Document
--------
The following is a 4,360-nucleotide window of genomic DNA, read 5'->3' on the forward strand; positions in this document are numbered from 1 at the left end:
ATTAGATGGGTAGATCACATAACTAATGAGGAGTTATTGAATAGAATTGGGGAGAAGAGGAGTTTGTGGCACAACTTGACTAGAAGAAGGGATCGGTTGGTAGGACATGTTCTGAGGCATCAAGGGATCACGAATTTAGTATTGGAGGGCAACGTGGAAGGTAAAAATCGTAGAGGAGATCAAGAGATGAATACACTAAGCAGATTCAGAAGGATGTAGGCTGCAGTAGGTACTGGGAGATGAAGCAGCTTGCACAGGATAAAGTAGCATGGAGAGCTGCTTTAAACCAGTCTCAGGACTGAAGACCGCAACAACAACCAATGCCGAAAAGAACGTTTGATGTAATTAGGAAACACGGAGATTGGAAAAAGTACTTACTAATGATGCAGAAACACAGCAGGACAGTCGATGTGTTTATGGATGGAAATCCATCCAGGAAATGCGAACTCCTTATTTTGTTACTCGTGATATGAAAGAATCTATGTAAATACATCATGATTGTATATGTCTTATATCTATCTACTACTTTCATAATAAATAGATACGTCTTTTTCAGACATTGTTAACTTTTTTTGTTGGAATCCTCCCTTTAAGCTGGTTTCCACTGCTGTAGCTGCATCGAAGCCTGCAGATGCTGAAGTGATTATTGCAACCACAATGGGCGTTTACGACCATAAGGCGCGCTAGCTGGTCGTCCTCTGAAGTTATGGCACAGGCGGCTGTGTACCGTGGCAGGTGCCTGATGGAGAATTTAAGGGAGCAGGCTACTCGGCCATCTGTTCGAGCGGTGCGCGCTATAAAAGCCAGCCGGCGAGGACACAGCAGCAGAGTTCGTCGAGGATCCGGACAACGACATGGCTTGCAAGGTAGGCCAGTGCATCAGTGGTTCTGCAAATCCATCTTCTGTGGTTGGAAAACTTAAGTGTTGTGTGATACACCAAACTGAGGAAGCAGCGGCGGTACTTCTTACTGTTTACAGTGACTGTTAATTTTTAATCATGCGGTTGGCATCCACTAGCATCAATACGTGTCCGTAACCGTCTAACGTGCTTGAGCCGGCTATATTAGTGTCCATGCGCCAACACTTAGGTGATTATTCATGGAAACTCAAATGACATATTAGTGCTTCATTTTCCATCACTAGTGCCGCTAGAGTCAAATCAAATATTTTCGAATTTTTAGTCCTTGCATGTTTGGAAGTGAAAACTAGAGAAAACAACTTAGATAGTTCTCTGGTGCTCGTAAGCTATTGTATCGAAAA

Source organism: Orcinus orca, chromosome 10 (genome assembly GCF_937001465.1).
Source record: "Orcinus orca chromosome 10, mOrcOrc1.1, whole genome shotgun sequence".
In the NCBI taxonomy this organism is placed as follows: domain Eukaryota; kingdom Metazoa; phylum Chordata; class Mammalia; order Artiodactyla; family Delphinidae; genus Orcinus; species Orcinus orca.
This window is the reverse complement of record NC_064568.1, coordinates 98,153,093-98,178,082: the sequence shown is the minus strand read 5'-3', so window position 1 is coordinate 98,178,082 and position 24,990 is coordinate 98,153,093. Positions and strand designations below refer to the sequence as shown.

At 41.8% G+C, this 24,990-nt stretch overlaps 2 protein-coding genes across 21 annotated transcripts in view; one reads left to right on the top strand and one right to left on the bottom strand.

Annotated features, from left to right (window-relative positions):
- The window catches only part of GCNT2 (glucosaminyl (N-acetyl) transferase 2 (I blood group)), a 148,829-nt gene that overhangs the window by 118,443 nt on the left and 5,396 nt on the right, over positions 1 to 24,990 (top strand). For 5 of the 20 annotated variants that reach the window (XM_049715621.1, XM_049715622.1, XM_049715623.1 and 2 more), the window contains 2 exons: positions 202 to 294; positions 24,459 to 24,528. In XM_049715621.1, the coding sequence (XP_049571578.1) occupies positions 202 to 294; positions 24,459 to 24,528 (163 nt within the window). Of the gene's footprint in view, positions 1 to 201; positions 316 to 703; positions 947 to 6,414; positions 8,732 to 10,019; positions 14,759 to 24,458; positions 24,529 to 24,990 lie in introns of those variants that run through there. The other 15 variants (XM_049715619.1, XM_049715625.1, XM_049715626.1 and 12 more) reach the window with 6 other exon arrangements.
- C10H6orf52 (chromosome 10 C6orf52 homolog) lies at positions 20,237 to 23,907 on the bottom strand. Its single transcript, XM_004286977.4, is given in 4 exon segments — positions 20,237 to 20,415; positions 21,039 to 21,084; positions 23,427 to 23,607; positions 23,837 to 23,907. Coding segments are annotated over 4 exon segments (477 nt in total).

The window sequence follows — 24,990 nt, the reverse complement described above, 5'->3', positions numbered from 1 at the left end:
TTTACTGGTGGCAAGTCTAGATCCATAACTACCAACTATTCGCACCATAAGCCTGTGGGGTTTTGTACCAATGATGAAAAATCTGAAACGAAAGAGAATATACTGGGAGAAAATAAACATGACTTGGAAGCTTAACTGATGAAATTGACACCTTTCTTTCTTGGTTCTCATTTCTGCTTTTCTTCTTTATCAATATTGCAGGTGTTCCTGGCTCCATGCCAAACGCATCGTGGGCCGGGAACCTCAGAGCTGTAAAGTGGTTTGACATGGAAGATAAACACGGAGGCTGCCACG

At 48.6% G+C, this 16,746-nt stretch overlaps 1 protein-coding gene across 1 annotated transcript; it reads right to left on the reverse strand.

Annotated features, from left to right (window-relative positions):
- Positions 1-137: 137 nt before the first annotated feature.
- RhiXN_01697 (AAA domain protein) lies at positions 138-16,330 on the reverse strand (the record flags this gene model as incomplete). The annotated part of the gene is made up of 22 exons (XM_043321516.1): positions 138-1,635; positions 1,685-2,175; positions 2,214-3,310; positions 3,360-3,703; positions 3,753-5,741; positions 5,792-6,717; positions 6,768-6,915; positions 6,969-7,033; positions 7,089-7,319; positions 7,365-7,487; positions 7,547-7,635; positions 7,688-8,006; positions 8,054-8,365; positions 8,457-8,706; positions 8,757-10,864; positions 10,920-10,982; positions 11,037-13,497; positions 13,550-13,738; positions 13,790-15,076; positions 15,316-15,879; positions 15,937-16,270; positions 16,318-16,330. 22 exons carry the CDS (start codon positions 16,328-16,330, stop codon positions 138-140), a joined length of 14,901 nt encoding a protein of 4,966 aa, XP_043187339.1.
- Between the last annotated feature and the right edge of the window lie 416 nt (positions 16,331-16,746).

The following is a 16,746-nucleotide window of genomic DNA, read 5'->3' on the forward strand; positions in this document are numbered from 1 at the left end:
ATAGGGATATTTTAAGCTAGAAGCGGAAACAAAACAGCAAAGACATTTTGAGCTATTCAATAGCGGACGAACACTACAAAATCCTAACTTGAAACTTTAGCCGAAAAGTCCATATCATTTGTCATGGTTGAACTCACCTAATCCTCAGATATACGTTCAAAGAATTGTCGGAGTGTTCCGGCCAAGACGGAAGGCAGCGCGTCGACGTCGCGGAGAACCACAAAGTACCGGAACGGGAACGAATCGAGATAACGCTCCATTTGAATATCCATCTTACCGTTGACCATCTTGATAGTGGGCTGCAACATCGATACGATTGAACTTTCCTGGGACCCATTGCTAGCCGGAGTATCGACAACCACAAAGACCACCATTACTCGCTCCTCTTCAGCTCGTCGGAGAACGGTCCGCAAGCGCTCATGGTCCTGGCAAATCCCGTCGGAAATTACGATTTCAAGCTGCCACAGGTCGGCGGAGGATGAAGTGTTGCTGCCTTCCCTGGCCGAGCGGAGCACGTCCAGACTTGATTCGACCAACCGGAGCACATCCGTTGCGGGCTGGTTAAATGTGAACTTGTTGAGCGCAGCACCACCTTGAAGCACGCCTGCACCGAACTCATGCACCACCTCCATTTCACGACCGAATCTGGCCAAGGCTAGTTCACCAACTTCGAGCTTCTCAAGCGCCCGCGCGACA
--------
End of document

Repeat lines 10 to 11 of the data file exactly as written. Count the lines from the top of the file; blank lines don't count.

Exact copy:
- C10H6orf52 (chromosome 10 C6orf52 homolog) lies at positions 20,237 to 23,907 on the bottom strand. Its single transcript, XM_004286977.4, is given in 4 exon segments — positions 20,237 to 20,415; positions 21,039 to 21,084; positions 23,427 to 23,607; positions 23,837 to 23,907. Coding segments are annotated over 4 exon segments (477 nt in total).

The window sequence follows — 24,990 nt, the reverse complement described above, 5'->3', positions numbered from 1 at the left end: